"Mikazuki" is located on the 2nd floor of a building along Gaien-Nishi Dori, Nishi-Azabu, Tokyo. The restaurant works with the concept of being the kind of place you imagine would exist but that you actually cannot find elsewhere. The food created by Chef Masafumi Iura is characterized by its freedom and good taste and is all the talk among gourmets.
Mr. Iura used to work in the rag trade but switched over to the food and beverage industry just before reaching 30, thinking that he wanted to do the kind of work where he was involved from start to finish. He gained experience working in the bistro wine bar "Goblin" and Japanese cuisine restaurants in Nishi-Azabu and also got himself qualified as a sommelier. He opened "Mikazuki" at the age of 35.
What sets "Mikazuki" apart from other restaurants is that it is not the kind of place that bases itself, first and foremost, on a genre. “Essentially, food is something that gives thanks to its ingredients and is something that you cook thinking about the people who will eat it,” explains the Chef Iura. While Japanese cuisine forms the basis of his cooking, he also frequently thinks about the people who will be eating his dishes and works from the essentials to go beyond the limits of a genre.“I create my dishes for family and important people by incorporating surprise. Delicate but lively, something that you will not tire of even if it tastes amazing. Full of freedom. This is my credo for food.”
A popular dish at the restaurant is the shabu-shabu of Matsuzaka pork and scallions. Ingredients are scallions and Matsuzaka pork loin and belly. The thinly sliced scallions are placed in properly made stock. They are then rolled in the pork slices, cooked shabu-shabu style, and dipped in beaten egg. The dish is rounded off with made-to-order, ultra-thin ramen noodles, which are also eaten with beaten egg. Black pepper is ground into the egg, making the eggs and ramen taste like carbonara.
Another dish that sometimes makes an appearance at "Mikazuki" and is made from seasonal vegetables and is called “kaleidoscope of sea urchin and colorful vegetables.” These colorful vegetables are spread out a base of soy milk blancmange to look like the view inside a kaleidoscope and are covered in sea urchins and red bean paste. With a yuzu citrus scent also making a contribution, this dish, which has a Japanese sensibility that runs contrary to its appearance and its name, appeals to all the five senses. Iura’s credo can be observed just by looking at these 2 dishes.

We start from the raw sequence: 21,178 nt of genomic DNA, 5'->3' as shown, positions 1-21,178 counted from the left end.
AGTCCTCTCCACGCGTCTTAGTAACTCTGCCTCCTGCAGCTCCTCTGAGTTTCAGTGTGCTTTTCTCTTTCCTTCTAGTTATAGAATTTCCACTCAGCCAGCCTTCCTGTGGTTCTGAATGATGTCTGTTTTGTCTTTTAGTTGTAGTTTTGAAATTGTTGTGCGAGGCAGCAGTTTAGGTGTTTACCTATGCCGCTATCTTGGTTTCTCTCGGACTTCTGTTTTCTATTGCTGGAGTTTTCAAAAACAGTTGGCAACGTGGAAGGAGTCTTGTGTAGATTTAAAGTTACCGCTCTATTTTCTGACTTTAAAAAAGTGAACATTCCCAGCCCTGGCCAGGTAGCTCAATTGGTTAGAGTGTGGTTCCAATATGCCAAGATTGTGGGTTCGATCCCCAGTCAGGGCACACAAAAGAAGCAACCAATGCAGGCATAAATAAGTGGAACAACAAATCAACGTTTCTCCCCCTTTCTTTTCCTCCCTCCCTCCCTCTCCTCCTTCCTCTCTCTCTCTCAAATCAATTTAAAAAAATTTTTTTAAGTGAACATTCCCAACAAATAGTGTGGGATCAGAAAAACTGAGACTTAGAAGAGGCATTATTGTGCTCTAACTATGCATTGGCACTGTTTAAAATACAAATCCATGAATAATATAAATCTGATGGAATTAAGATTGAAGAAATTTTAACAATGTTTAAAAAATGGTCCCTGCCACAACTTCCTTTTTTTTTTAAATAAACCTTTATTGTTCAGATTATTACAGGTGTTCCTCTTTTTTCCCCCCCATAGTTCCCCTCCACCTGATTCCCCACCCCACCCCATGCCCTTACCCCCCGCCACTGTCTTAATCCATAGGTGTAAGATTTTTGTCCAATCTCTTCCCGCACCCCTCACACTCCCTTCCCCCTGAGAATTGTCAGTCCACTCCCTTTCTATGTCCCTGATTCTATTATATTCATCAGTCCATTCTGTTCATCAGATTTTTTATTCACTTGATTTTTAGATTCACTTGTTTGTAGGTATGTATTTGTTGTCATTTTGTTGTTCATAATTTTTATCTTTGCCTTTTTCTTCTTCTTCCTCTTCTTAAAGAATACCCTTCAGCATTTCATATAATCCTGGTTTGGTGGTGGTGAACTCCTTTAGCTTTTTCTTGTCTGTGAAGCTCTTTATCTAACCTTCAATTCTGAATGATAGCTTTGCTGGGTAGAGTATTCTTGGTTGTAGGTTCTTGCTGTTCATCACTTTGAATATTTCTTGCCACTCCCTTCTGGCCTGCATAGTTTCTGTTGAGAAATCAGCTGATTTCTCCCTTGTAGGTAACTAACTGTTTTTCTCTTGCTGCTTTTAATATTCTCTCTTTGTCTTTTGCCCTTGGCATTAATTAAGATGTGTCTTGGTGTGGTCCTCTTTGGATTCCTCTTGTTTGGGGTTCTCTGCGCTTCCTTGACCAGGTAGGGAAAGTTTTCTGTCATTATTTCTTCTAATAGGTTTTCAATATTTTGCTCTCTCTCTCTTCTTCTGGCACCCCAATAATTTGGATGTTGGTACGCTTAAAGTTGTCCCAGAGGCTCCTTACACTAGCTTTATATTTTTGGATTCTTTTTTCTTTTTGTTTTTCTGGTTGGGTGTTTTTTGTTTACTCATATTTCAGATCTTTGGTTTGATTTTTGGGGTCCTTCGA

When it comes to alcohol, "Mikazuki" serves 3 varieties of craft beer and 7 different kinds of both sake and shochu. 25 different kinds of wine are on offer, with champagne, white wine, rosé, red wine, and dessert wine mainly grown in France, Italy, Germany, and Austria. On top of this, Mikazuki also stocks Japanese-produced makgeolli, Shaoxing rice wine, single malt whiskey, and Armagnac—a selection as wide as the range of dishes on offer. Another of the pleasures at Mikazuki is the reverse-side menu which is hidden behind the drinks menu display.
The restaurant interior is the space for the enjoyment of this freestyle cooking and alcohol. The counter seats 5 and there are 3 tables seating four each. “I want to be the kind of restaurant where a couple might be enjoying their anniversary besides regulars who visit every day, and where there are also friendly groups. The kind of place that transcends genres and values and brings itself close to the customers who happen to be there at the time. The kind of place that you would imagine would exist but that you actually cannot find elsewhere,” Mr. Iura says. This is the final port of call for eating for the kinds of people who have tried out the food in lots of different restaurants.
* The availability of an English version of this page does not guarantee that the restaurant can provide services in English unless otherwise stated. Please be aware that, even if stated, there may still be days when English speaking staff are unavailable.
■A 6-minute walk from Hiro-o Station Exit4(Tokyo Metro Hibiya Line)